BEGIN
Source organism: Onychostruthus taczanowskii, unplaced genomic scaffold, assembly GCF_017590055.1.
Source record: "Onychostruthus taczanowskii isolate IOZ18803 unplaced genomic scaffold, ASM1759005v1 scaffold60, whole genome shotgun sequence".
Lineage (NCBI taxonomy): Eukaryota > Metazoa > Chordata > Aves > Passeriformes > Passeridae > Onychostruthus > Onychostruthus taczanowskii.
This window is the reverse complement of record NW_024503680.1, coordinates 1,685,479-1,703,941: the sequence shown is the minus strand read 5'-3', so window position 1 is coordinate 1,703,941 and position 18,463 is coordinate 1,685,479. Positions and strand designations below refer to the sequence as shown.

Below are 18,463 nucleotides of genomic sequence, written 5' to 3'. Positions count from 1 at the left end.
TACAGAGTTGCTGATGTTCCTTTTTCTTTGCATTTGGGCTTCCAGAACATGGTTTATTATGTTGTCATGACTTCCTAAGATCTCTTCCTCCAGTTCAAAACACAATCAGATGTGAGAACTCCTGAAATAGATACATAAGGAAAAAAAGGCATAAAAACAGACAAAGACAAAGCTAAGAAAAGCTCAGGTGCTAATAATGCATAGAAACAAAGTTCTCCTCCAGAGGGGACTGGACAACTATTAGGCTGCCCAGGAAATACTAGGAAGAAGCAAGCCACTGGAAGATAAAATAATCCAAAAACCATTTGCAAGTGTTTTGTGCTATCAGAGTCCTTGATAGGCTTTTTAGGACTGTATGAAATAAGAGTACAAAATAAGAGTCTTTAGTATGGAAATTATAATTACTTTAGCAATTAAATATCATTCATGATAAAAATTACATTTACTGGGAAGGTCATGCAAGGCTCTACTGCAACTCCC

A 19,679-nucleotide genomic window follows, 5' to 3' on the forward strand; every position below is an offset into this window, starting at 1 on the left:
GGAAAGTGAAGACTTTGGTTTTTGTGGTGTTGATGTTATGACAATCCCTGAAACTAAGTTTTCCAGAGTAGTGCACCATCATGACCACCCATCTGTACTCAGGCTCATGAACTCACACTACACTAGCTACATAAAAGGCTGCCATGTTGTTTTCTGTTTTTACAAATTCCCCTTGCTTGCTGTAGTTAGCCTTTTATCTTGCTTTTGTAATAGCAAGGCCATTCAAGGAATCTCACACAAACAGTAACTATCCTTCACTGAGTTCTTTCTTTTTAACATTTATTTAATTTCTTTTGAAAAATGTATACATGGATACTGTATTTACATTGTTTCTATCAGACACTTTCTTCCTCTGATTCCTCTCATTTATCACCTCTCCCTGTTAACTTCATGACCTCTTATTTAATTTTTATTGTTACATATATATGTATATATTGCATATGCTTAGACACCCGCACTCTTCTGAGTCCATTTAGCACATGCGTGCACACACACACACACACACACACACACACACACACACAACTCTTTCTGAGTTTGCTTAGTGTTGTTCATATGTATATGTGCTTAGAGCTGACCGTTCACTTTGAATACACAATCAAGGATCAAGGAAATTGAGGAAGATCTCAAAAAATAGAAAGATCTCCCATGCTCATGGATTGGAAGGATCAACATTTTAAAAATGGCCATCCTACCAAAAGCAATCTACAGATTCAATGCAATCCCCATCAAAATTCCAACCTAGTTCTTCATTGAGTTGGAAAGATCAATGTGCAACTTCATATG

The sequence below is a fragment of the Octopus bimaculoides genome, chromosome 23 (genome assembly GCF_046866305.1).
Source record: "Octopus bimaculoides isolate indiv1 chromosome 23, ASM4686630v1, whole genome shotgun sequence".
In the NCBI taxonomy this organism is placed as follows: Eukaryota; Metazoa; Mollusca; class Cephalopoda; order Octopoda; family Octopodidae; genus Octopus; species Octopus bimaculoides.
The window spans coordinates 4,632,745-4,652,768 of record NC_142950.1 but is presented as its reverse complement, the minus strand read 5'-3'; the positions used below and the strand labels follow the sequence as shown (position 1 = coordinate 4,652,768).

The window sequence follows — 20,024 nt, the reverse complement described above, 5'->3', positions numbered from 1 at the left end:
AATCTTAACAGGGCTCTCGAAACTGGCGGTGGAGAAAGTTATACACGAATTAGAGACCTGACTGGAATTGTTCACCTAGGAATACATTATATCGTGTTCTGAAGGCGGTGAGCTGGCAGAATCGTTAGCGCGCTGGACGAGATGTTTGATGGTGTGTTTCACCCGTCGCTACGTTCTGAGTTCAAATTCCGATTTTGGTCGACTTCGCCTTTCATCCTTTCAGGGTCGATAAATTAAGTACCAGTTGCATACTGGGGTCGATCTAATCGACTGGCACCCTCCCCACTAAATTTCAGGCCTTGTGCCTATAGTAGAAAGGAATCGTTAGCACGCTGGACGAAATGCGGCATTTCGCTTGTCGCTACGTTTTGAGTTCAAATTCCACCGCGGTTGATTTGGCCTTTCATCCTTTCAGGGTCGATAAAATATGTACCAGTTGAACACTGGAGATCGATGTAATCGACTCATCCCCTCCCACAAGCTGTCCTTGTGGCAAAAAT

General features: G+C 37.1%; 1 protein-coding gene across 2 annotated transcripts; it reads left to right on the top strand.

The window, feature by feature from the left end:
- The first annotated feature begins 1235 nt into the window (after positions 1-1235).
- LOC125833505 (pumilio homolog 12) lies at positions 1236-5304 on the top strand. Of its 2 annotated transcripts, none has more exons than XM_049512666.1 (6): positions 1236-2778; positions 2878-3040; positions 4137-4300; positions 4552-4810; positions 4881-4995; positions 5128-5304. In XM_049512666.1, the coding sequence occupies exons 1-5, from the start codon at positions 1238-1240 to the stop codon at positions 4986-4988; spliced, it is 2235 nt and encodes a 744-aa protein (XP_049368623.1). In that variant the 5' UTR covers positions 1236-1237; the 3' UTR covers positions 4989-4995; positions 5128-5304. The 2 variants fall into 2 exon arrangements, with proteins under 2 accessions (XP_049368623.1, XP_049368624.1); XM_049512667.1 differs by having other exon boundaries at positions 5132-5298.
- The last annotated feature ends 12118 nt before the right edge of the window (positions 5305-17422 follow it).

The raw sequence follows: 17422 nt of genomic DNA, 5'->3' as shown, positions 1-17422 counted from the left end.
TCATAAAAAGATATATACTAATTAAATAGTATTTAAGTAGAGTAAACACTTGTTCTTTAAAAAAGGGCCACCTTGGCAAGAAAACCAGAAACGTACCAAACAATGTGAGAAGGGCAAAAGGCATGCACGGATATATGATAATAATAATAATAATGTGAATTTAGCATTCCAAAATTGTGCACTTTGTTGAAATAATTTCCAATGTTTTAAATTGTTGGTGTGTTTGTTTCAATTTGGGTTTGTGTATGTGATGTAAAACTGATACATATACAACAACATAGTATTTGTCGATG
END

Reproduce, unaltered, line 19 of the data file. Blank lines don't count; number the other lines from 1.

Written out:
- The last annotated feature ends 12118 nt before the right edge of the window (positions 5305-17422 follow it).